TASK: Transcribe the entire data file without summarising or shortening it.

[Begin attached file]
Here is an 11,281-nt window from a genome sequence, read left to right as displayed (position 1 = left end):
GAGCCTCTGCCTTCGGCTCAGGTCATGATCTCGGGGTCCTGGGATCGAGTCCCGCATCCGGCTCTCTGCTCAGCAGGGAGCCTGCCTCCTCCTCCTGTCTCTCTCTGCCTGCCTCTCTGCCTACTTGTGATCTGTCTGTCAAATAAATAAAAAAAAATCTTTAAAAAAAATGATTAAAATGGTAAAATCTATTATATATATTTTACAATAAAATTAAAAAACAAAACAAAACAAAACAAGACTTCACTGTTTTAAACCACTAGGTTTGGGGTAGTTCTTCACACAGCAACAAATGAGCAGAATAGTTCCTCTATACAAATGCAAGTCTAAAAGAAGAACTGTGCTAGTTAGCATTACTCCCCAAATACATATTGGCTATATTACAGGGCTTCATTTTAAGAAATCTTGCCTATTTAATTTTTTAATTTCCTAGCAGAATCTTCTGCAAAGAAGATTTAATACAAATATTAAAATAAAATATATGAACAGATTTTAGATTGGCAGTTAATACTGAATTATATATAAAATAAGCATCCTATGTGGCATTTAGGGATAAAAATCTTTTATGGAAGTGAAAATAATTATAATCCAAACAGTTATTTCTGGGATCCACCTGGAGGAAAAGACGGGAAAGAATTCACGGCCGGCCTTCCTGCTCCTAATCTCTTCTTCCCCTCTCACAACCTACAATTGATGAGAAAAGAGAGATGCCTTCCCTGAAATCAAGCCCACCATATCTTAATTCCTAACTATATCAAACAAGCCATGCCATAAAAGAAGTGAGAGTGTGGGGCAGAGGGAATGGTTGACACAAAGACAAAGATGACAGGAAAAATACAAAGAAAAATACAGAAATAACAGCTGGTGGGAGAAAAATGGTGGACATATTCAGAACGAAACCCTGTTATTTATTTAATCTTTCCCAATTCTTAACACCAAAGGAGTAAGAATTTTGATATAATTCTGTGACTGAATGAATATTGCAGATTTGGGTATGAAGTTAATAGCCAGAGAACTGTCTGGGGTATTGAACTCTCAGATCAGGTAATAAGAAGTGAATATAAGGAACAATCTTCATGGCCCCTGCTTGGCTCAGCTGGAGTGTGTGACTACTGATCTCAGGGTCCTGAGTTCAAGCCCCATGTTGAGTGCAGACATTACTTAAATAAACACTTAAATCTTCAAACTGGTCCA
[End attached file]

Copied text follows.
Here is an 11,281-nt window from a genome sequence, read left to right as displayed (position 1 = left end):
GAGCCTCTGCCTTCGGCTCAGGTCATGATCTCGGGGTCCTGGGATCGAGTCCCGCATCCGGCTCTCTGCTCAGCAGGGAGCCTGCCTCCTCCTCCTGTCTCTCTCTGCCTGCCTCTCTGCCTACTTGTGATCTGTCTGTCAAATAAATAAAAAAAAATCTTTAAAAAAAATGATTAAAATGGTAAAATCTATTATATATATTTTACAATAAAATTAAAAAACAAAACAAAACAAAACAAGACTTCACTGTTTTAAACCACTAGGTTTGGGGTAGTTCTTCACACAGCAACAAATGAGCAGAATAGTTCCTCTATACAAATGCAAGTCTAAAAGAAGAACTGTGCTAGTTAGCATTACTCCCCAAATACATATTGGCTATATTACAGGGCTTCATTTTAAGAAATCTTGCCTATTTAATTTTTTAATTTCCTAGCAGAATCTTCTGCAAAGAAGATTTAATACAAATATTAAAATAAAATATATGAACAGATTTTAGATTGGCAGTTAATACTGAATTATATATAAAATAAGCATCCTATGTGGCATTTAGGGATAAAAATCTTTTATGGAAGTGAAAATAATTATAATCCAAACAGTTATTTCTGGGATCCACCTGGAGGAAAAGACGGGAAAGAATTCACGGCCGGCCTTCCTGCTCCTAATCTCTTCTTCCCCTCTCACAACCTACAATTGATGAGAAAAGAGAGATGCCTTCCCTGAAATCAAGCCCACCATATCTTAATTCCTAACTATATCAAACAAGCCATGCCATAAAAGAAGTGAGAGTGTGGGGCAGAGGGAATGGTTGACACAAAGACAAAGATGACAGGAAAAATACAAAGAAAAATACAGAAATAACAGCTGGTGGGAGAAAAATGGTGGACATATTCAGAACGAAACCCTGTTATTTATTTAATCTTTCCCAATTCTTAACACCAAAGGAGTAAGAATTTTGATATAATTCTGTGACTGAATGAATATTGCAGATTTGGGTATGAAGTTAATAGCCAGAGAACTGTCTGGGGTATTGAACTCTCAGATCAGGTAATAAGAAGTGAATATAAGGAACAATCTTCATGGCCCCTGCTTGGCTCAGCTGGAGTGTGTGACTACTGATCTCAGGGTCCTGAGTTCAAGCCCCATGTTGAGTGCAGACATTACTTAAATAAACACTTAAATCTTCAAACTGGTCCA